[Python-Dev] addressing distutils inability to track file dependencies

Michael Hudson mwh@python.net
14 Jun 2002 11:10:46 +0100

"Fredrik Lundh" <fredrik@pythonware.com> writes:

> alex wrote:
> > The "problem" (:-) is that it's great at just building extensions, =
> too.
> >=20
> > python2.1 setup.py install, python2.2 setup.py install, python2.3 =
> setup.py=20
> > install, and hey pronto, I have my extension built and installed on =
> all=20
> > Python versions I want to support, ready for testing.  Hard to beat!-)
> does your code always work right away?
> I tend to use an incremental approach, with lots of edit-compile-run
> cycles.  I still haven't found a way to get the damn thing to just build
> my extension and copy it to the current directory, so I can run the
> test scripts.
> does anyone here know how to do that, without having to resort to
> ugly wrapper batch files/shell scripts?

Nope.  I guess 

class install_local(distutils.command.install.install):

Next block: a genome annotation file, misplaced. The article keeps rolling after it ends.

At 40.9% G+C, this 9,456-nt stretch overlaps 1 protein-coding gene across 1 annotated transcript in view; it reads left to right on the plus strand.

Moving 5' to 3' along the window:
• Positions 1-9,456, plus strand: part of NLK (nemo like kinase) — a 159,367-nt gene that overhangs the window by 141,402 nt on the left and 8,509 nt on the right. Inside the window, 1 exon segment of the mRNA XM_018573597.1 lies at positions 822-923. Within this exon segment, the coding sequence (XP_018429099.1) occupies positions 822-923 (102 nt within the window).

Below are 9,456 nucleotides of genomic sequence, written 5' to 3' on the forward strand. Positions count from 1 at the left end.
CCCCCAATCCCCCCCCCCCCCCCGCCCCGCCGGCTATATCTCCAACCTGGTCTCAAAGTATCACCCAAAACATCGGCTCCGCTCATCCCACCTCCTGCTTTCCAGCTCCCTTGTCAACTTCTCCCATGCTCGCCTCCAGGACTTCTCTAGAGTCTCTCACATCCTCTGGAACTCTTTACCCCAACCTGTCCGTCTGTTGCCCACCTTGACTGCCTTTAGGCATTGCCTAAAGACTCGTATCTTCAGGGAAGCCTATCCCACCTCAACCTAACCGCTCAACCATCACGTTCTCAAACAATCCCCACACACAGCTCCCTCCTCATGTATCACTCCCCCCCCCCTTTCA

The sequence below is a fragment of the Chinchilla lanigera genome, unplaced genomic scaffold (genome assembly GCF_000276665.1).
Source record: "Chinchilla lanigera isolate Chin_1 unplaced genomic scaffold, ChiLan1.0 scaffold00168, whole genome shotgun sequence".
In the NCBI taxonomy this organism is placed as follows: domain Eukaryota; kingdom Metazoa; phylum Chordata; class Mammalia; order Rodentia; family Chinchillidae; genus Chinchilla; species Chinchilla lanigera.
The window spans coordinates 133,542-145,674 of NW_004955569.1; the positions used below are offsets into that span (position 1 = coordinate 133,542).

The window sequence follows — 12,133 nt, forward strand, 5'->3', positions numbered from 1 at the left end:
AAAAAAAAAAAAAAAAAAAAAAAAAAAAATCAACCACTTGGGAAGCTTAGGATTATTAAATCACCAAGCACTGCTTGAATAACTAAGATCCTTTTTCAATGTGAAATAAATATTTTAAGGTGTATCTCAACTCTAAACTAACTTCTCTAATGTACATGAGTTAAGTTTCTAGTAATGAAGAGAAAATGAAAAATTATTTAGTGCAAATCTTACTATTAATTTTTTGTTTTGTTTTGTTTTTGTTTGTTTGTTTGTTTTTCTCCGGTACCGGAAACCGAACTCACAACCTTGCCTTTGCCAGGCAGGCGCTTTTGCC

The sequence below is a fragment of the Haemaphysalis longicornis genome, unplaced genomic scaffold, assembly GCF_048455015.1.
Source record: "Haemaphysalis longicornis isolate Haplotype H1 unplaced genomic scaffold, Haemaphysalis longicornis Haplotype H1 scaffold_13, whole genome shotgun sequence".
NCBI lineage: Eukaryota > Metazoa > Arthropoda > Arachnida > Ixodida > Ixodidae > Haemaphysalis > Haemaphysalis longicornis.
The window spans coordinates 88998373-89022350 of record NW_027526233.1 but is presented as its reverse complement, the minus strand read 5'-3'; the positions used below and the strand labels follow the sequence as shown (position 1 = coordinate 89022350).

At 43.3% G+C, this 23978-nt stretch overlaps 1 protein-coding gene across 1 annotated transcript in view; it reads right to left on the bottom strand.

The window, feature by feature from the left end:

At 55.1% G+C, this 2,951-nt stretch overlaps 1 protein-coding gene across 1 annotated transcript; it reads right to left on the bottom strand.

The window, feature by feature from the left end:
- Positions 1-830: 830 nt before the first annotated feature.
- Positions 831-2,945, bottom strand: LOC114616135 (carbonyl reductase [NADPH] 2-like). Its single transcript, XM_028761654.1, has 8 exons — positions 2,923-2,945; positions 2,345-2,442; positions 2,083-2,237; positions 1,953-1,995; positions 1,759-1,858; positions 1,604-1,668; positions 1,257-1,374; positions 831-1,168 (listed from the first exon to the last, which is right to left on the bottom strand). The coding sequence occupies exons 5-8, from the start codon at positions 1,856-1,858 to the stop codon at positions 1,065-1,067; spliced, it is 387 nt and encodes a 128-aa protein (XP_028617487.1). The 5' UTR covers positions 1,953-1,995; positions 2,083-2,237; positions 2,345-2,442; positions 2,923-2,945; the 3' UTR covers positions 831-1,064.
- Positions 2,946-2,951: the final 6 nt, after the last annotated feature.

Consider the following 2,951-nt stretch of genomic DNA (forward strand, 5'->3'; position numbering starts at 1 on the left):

would be one way.  Perhaps it should be built in.

> (distutils is also a pain to use with a version management system
> that marks files in the repository as read-only; distutils copy function
> happily copies all the status bits. but the remove function refuses to
> remove files that are read-only, even if the files have been created
> by distutils itself...)

Yeah, this area sucks.  It interacts v. badly with umask, too.  Maybe
I'll work on this bug instead on my next train journey... installing
shared libraries with something like copy_tree is gross.


  Counting lines is probably a good idea if you want to print it out
  and are short on paper, but I fail to see the purpose otherwise.
                                        -- Erik Naggum, comp.lang.lisp